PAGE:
Jari-Matti Latvala's start to the season has been one he wants to forget. And that was before he decided to go skiing last week. The Finn is 38 points behind championship leader Sebastien Loeb and he's bounced his Ford Fiesta RS WRC off something hard on three of the four rallies run so far. And then he went skiing...
In an increasingly troubled season for the 27-year-old, it's easy to overlook his Rally Sweden victory and the fact this is his first year with the full support of Ford backing his World Rally Championship bid.
Sitting at home with a broken collarbone following his latest shunt - on two skis rather than four wheels - Latvala reflects on the accident and the potential implications on the rest of this year.
Forced to sit out next week's Rally Argentina, the Finn will be replaced by Spaniard Dani Sordo in South America. But the six-time world rally winner is determined to be back in time for the Acropolis Rally of Greece, starting in just over a month.
Q. What exactly happened last week?
Jari-Matti Latvala: I was cross-country skiing, I have been doing a lot of this with my training this year. I have skied maybe 250 kilometres [155 miles] already this year and on the day of the accident last week, I was coming to the end of an 18-kilometre [11 miles] run. There was a small downhill section at the end of the run, so I picked up a little speed. There was some fresh snow on top of the surface which I went over, but underneath this there were some pine needles from the trees. These pine needles stopped the ski and I went straight. It was the same as being on a bike and going over the handlebars. I landed with all my weight to the left shoulder.
Latvala fared well on the snows of Sweden... © LAT
Q. Did you know something was wrong immediately?
Latvala: Yes. From the moment I hit the ground I knew the collarbone was broken. I tried to climb up, but the pain was enormous. It was huge. I was hoping it might be something small, but I knew from the pain that it was not like this.
Q. You broke your wrist competing a few years ago, was this worse than that?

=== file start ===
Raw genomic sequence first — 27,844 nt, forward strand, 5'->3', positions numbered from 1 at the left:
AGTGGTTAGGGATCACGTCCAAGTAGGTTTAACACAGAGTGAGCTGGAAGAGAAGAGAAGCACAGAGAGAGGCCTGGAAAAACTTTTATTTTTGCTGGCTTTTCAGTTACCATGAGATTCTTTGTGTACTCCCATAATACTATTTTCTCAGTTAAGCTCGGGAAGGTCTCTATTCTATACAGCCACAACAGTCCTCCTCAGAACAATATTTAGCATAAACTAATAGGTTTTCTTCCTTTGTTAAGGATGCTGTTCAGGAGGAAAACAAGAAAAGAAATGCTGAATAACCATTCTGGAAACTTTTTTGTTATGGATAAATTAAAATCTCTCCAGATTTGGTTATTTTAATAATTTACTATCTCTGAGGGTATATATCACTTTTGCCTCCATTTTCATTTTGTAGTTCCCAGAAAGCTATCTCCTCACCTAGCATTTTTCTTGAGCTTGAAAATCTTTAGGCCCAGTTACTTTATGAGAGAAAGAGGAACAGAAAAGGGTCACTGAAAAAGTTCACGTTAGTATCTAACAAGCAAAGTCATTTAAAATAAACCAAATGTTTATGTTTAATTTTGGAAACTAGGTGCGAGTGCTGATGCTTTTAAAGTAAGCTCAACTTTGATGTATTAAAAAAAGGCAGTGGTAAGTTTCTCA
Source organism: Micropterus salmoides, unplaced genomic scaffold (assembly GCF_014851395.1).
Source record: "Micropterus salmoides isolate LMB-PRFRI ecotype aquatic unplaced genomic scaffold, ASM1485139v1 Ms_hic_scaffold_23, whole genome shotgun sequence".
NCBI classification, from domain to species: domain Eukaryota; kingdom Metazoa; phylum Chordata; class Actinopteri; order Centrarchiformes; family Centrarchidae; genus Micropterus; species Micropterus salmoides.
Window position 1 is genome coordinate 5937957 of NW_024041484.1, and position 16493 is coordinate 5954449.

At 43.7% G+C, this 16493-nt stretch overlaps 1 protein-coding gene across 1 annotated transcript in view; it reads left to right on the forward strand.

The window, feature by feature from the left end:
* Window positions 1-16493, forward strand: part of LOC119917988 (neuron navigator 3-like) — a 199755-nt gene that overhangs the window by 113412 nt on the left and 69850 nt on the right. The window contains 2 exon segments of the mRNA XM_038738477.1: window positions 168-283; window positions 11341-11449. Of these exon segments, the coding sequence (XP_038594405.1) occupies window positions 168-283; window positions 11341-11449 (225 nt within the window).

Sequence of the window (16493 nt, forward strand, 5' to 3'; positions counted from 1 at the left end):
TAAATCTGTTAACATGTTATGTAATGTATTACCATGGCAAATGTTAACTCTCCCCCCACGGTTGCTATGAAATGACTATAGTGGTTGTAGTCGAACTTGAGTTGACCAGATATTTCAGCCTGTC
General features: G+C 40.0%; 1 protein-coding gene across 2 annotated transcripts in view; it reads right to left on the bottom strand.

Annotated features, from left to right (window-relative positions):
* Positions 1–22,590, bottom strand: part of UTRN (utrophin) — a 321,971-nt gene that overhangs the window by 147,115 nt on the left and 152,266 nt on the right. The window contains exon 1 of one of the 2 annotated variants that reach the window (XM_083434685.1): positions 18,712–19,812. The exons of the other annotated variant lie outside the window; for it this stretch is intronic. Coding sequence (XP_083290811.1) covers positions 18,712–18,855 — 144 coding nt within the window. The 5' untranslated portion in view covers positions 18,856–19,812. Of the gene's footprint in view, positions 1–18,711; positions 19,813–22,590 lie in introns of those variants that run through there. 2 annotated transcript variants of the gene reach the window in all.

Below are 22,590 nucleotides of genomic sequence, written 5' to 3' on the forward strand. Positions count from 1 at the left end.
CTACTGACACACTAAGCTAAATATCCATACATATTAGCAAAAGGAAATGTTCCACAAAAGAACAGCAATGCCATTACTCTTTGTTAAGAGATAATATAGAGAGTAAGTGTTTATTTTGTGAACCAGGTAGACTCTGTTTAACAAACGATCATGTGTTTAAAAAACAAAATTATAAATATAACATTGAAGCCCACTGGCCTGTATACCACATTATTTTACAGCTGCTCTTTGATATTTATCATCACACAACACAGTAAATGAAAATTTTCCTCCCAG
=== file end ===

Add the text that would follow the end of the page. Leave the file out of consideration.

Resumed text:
Latvala: Yes. When I broke the wrist, it was not so painful. This was terrible. I knew something bad was happening. When I tried to climb up I felt dizzy and felt like I couldn't do anything. The collarbone broke in two pieces in the middle and one of the pieces of broken bone was touching the nerve which goes into the neck and when it touched the nerve it gave a lot of pain.
Q. How did you get to the hospital?
Latvala: I was close to the winter cottage, where my parents were staying. I called my mum and she came to the road which was 300 metres from the track I was on. I managed to walk to the road very slowly and from there it was only three kilometres to the little hospital. In 20 minutes after I fell, I was in hospital. They did an x-ray there and gave me some really strong painkillers. The doctor told me I needed an operation if I wanted it to heal quickly. I organised things and went to Helsinki the next day.
...but his victory is also his only finish in 2012 © LAT
Q. And they operated there?
Latvala: Yes. I met a really good surgeon in Helsinki and I got the operation just 18 hours after the accident. In that way, I was really lucky in the way things got done so soon and having the doctors available for me.
Q. Is the collarbone pinned now?
Latvala: They have put a 10cm steel plate on top of the bone with six screws to keep it on the same level. It was quite a big operation. I asked the surgeon how long it took - I didn't know because I was sleeping - and he said it took quite a long time, some hours.
Q. And what now?
Latvala: I have my arm in a sling, which I have to wear for two weeks. I've been wearing it for one week now, with one to go. Today [Friday] I will meet the physiotherapist and then I will meet them every week. For one more week, I can't do anything with the left arm. After that we can take it step-by-step, start moving it and getting it ready for the Acropolis [recce for the Acropolis Rally starts on May 22].
Q. How confident are you that you can get straight back up to speed for the Acropolis Rally?
Latvala: My mind is good right now. I am feeling really motivated and the motivation is growing day-by-day and it will be more than ever when I get to Greece. I have the rest now and I have no stress with things going on right now. Before the event I have a two-day test and, yes, it is always a bit more tough to come back after quite a long break, but I have to say I feel confident in the performance of the car and team. I think I can come back with the speed I did in Portugal and Sweden. The only question mark is whether the arm is going to give some pain; I hope it won't but you never know.
Q. Do you have to win in Greece to keep your championship hopes alive?
Latvala: My main target at the moment is to go rally-by-rally. I know it's very, very tough to win the drivers' championship. There is a little chance for it and when you know you have a little chance it gives you some confidence. I'm not going to think about it, I'm not taking any stress about it. We go rally-by-rally and see where we are at the end of the year.
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David Evans is the rallies editor of Autosport and Motorsport News. A successful rally driving father ensured an early introduction to motorsport and, fascinated as he was by rallying, the fourth estate was of equal interest. Having read (or at least looked at the pictures) from the age of two, he joined <i>Motoring News</i> in 1996 and later moved to Autosport in 2002.@davidevansrally More features by David Evans